The people here drink coffee in a variety of ways, such as either cold or hot or with or without milk.
What is more, they have turned coffee into a cultural activity, and coffee breaks seem to be the highlight of their day.
If you love coffee, you will fit in well living in Vietnam.
8. Fun Night Life and Karaoke
Karaoke is big in Vietnam, and people love to find the next best club.
They are often happy underground and on rooftops, and nightlife-celebrating happens in hidden alleys.
Phu Quoc, Da Nang, Hanoi, Ho Chi Minh City, and Halong Bay are some of the liveliest places to have fun after hours.
It’s important to integrate yourself with the locals as much as possible when living in Vietnam.
However, you can also spend time in ex-pat communities, such as the one located in An Thuong.
That is where many of the foreigners hang out together.
It is good to experience both the local and ex-pat social scenes.
9. Remarkable Landscape Vantage Points
If you choose to settle in Ha Long Bay, take some time to appreciate the tall limestone rocks that emerge from the rising waters.
It is a leisure boaters’ dream here, and you can rent rides to and from Halong Bay to Bai Tul Long Bay, which is quieter and remoter than Halong.
Bai Tul Long also has some caves you might want to explore.
Its beaches are not very crowded either.
Landscape vantage points you do not want to miss include the Ngu Lam Peak located in the Ca Ba National Park and the colliding waterfalls of Quay Son River in Gioc.
In Da Nang, you can appreciate both art and nature.
The Golden Hands Bridge is a wonder of its own, with two hands literally holding up a walking bridge.
Look around you when walking this route.
You will notice where the forested Ba Na Hills meets the sky above it.
If you have the chance, take in the Fansipan, Pu Ta Leng, Pu Si Lung, or Tay Con Linh mountain views along different trails too.
10. Plenty of Sun
You might hear of monsoon rains that cause floods and hurricanes.
However, this area does have more sunny days than wet and monsoon ones – or at least most of the time the inclement weather doesn’t cause too much damage.
The most stable, sunny weather here occurs between May and October.
However, you also can enjoy the cooler months of March and April, where you will find days still higher than freezing temperatures.
You do not have to dress in as many layers here during colder times.
If you are looking forward to a little rain to cool you off, you will like the months of July through September, which produce more rainfall.
Cons of Living in Vietnam
1. Complicated Work Visa Process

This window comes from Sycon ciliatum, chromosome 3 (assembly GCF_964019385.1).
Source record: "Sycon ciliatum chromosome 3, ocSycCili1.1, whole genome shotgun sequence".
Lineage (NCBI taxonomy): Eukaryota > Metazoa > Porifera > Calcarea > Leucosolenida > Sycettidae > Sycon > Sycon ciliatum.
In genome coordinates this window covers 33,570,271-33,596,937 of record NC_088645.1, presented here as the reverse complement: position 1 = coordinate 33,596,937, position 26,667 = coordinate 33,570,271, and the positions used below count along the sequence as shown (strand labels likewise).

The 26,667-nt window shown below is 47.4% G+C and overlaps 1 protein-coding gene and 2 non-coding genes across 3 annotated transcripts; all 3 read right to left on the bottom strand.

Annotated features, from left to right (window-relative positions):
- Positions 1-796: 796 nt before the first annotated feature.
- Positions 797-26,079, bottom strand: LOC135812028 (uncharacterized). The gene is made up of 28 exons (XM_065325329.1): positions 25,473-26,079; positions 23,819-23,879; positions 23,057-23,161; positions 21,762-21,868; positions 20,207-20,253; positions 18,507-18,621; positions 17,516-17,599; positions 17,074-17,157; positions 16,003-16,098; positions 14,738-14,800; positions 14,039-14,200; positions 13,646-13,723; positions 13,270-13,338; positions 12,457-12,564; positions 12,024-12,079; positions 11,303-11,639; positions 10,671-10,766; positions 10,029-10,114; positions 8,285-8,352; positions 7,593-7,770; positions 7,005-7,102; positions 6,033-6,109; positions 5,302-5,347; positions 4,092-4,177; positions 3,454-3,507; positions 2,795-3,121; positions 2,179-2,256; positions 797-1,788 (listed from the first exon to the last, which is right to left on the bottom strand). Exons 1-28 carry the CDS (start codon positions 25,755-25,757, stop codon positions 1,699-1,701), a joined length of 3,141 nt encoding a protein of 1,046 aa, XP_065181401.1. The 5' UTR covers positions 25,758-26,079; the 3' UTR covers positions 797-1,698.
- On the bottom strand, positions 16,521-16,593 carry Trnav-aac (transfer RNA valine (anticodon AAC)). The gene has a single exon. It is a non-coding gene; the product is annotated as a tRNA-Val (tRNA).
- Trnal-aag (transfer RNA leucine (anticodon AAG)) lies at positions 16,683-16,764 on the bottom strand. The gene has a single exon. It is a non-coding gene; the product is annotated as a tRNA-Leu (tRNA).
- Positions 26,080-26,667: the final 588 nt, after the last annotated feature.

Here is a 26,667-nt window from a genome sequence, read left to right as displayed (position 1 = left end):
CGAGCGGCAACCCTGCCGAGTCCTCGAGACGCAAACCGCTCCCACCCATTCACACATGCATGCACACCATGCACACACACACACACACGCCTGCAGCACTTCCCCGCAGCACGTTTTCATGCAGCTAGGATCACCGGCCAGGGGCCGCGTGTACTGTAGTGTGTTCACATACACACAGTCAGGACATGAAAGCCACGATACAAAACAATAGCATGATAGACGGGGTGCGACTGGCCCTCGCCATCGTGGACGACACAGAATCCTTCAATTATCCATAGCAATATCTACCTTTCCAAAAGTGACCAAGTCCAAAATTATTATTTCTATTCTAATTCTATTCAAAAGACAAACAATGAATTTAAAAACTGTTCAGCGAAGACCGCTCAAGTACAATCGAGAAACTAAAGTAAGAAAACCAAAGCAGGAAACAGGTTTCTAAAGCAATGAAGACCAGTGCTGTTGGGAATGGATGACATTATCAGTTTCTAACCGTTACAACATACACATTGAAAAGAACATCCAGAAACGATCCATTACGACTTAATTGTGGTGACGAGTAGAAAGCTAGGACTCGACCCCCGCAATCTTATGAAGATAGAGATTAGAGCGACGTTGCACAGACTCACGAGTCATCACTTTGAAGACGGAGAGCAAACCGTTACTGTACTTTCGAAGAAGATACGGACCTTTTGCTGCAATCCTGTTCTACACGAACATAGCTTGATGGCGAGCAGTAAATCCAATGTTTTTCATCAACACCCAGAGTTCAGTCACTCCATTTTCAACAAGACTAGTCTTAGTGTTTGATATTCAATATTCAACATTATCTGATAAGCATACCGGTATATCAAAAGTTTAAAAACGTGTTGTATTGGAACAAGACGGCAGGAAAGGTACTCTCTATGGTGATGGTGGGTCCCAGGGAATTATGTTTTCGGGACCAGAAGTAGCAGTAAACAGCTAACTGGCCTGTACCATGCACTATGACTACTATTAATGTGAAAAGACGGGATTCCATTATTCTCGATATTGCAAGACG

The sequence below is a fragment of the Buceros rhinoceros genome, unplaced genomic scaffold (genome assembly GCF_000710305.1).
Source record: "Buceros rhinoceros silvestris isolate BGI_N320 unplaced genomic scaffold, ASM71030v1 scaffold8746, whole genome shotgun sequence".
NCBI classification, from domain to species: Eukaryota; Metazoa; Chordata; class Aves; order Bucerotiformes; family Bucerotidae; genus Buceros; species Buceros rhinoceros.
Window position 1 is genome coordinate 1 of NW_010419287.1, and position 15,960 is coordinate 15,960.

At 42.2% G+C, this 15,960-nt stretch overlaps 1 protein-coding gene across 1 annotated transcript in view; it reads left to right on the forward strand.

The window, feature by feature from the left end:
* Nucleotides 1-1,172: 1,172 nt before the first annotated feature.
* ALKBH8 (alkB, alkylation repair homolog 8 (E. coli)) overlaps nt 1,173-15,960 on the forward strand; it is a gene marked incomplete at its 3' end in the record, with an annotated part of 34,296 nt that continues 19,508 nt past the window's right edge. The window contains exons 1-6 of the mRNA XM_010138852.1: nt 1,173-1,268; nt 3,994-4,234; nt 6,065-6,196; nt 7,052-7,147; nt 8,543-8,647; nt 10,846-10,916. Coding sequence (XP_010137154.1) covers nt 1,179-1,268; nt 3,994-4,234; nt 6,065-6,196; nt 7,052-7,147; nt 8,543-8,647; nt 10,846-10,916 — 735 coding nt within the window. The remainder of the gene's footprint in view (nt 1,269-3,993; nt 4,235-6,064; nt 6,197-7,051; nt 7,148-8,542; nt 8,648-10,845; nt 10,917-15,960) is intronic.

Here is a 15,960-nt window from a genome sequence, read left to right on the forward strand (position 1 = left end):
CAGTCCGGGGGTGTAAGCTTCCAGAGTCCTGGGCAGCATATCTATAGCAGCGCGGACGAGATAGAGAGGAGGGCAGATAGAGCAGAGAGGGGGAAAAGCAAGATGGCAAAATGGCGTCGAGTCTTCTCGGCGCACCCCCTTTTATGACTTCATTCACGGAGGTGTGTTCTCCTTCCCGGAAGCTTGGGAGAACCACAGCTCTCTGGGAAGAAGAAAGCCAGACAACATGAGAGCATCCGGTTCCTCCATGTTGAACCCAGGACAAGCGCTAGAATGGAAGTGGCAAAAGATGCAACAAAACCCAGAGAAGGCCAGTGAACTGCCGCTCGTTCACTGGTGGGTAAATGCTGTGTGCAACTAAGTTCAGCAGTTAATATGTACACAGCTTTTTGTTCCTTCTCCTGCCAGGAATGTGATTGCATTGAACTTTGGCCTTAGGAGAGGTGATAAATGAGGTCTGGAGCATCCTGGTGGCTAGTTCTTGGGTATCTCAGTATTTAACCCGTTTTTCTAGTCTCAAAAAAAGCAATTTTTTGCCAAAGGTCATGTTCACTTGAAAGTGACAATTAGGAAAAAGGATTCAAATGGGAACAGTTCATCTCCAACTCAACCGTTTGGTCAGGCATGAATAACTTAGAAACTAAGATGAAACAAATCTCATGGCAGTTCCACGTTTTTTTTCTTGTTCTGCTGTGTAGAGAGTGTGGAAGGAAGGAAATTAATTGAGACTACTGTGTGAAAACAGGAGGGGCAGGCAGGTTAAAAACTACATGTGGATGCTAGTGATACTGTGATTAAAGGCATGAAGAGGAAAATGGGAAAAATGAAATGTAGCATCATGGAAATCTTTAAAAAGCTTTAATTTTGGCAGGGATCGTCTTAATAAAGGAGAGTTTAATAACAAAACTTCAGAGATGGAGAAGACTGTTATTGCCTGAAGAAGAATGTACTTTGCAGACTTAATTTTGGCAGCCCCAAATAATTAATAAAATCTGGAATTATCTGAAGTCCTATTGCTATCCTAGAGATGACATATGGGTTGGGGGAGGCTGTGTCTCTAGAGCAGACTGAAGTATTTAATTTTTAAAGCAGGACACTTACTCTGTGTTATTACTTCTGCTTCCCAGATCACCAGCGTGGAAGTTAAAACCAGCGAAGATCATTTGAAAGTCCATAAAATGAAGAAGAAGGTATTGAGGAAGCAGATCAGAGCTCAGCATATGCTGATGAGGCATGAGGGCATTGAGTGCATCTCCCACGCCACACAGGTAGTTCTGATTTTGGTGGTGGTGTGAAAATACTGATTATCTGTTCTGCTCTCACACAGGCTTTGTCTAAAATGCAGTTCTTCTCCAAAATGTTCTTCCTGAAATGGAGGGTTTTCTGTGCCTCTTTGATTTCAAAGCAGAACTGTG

You need as much identifiable documentation as you can.
There is no guarantee that your application will be approved either.
Apply as far in advance as possible.
Read this information from the Vietnam Embassy about work visas.
2. Language Barriers (Unless You’re Fluent)
Learn as much Vietnamese as you can before you arrive.
Otherwise, you will find yourself frustrated.
However, that is true of any place you go, unless they also speak your language.
3. Crowded Place (Too Many People)
Several other countries also have a denser population than it.
However, it still ranks as the 11th most crowded of about 28 Pacific Asian regions.
About 311 people per square mile live in Vietnam.
What you might find the most frustrating is all the people at some of the most popular beach spots.
However, you could check out more remote areas, such as Quy Nhon Beach.
It still has the white sand and see-through, blue-green ocean water without as much of a crowd.
4. Too Much Littering And Pollution
Sometimes, you might think it is a foggy day in Vietnam when it is really smog (smoke from factories).
Vietnam’s air quality is one of the worst in the world, especially in Ho Chi Minh City.
More than 60,000 deaths occur per year because of it.
To protect yourself, you might need a breathing mask or nose filters.
The reason for poor air quality is the country does not have the means to set up an effective enough filtering system.
People also throw empty beverage containers and food packages and other litter on the ground.
You will probably notice it when you are walking, even on what is supposed to be a nature trail.
5. Noisy Construction
Construction is inevitable wherever you go, but it seems to be a problem unique to Vietnam.